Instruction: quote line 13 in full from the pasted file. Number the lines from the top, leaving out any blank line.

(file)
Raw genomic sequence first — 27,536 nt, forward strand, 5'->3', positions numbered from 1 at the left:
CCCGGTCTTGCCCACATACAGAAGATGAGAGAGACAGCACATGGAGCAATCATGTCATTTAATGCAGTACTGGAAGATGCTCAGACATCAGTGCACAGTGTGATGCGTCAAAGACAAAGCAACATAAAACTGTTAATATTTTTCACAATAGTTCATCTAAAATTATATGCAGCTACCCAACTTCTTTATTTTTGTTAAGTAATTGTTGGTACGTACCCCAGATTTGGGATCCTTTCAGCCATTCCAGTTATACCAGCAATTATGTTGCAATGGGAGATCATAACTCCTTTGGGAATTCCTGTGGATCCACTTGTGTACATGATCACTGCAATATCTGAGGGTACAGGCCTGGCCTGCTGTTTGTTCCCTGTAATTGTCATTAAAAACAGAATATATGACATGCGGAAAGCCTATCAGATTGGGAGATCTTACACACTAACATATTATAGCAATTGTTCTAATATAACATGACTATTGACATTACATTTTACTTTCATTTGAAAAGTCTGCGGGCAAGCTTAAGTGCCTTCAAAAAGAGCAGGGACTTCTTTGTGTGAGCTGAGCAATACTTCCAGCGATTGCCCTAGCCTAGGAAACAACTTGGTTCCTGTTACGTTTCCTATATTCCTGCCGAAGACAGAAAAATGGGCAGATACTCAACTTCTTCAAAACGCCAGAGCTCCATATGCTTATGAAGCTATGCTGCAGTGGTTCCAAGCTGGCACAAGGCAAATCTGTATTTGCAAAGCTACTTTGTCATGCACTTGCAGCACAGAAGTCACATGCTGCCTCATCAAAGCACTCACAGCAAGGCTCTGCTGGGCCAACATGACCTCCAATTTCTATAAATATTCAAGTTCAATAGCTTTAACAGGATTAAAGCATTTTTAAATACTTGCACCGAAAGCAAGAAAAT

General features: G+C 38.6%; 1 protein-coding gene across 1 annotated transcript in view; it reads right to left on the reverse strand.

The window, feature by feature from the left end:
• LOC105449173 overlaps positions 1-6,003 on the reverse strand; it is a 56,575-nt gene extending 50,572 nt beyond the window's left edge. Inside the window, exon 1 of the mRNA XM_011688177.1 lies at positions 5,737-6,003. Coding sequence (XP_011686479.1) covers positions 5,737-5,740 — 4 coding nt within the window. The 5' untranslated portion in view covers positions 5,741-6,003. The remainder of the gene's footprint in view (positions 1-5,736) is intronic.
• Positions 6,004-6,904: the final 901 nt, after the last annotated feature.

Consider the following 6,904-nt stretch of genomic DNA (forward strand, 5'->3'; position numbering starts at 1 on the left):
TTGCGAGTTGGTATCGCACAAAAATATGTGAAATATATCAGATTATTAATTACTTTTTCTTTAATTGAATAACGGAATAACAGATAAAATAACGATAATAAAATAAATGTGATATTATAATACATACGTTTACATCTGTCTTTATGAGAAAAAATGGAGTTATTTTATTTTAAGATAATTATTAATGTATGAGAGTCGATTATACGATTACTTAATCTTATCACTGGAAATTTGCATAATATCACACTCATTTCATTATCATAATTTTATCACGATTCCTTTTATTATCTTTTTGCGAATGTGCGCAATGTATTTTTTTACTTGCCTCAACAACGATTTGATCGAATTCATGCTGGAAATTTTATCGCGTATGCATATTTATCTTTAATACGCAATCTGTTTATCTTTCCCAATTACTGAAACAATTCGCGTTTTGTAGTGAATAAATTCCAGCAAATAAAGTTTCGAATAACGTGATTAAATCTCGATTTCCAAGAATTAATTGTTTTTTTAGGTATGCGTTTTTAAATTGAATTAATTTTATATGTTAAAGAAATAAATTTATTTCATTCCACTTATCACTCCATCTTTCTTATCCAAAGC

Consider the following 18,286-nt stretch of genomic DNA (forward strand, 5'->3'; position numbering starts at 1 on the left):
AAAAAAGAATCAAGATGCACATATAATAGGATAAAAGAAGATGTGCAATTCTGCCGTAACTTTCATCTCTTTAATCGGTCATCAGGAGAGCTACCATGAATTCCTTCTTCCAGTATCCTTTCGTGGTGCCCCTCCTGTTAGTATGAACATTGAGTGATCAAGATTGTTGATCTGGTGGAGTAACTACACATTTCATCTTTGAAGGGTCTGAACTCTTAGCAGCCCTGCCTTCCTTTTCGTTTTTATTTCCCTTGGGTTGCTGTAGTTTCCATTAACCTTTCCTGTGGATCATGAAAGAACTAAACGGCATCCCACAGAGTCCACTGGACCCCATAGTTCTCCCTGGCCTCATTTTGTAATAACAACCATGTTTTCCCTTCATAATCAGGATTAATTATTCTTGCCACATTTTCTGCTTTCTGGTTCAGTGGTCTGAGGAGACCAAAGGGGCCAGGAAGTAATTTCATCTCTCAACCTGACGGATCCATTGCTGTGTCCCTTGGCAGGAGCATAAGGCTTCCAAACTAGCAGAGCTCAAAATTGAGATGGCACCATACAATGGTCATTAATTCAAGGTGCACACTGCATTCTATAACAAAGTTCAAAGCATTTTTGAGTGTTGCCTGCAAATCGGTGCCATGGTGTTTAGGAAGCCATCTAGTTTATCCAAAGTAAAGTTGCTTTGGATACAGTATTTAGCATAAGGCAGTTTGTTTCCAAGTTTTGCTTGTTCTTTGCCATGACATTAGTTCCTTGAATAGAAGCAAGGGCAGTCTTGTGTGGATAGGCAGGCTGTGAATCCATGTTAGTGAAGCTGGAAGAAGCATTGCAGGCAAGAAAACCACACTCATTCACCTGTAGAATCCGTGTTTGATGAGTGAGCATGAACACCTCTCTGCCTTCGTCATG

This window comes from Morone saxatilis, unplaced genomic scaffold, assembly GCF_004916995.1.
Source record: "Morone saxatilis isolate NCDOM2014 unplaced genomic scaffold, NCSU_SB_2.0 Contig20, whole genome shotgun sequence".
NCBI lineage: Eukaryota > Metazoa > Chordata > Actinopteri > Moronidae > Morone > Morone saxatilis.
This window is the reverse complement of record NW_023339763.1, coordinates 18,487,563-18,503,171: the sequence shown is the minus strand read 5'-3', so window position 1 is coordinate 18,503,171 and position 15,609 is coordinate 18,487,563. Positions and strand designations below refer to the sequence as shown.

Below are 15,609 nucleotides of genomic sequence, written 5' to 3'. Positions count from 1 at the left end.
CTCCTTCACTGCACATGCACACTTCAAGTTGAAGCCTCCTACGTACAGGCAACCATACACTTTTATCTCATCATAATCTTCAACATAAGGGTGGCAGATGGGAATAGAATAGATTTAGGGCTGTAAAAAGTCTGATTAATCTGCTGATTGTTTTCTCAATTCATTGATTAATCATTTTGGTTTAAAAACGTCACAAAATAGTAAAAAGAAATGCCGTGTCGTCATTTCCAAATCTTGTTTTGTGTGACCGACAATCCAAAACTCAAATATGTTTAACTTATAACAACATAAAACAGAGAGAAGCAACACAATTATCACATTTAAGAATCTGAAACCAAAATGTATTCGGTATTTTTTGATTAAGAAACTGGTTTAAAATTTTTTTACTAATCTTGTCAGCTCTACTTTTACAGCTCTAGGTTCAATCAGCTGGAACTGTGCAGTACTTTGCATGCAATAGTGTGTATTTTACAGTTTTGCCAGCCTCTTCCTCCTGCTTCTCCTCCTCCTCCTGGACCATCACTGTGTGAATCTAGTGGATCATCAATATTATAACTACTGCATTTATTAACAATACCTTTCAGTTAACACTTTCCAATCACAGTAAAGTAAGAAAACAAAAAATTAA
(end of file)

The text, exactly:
NCBI lineage: Eukaryota > Metazoa > Chordata > Actinopteri > Moronidae > Morone > Morone saxatilis.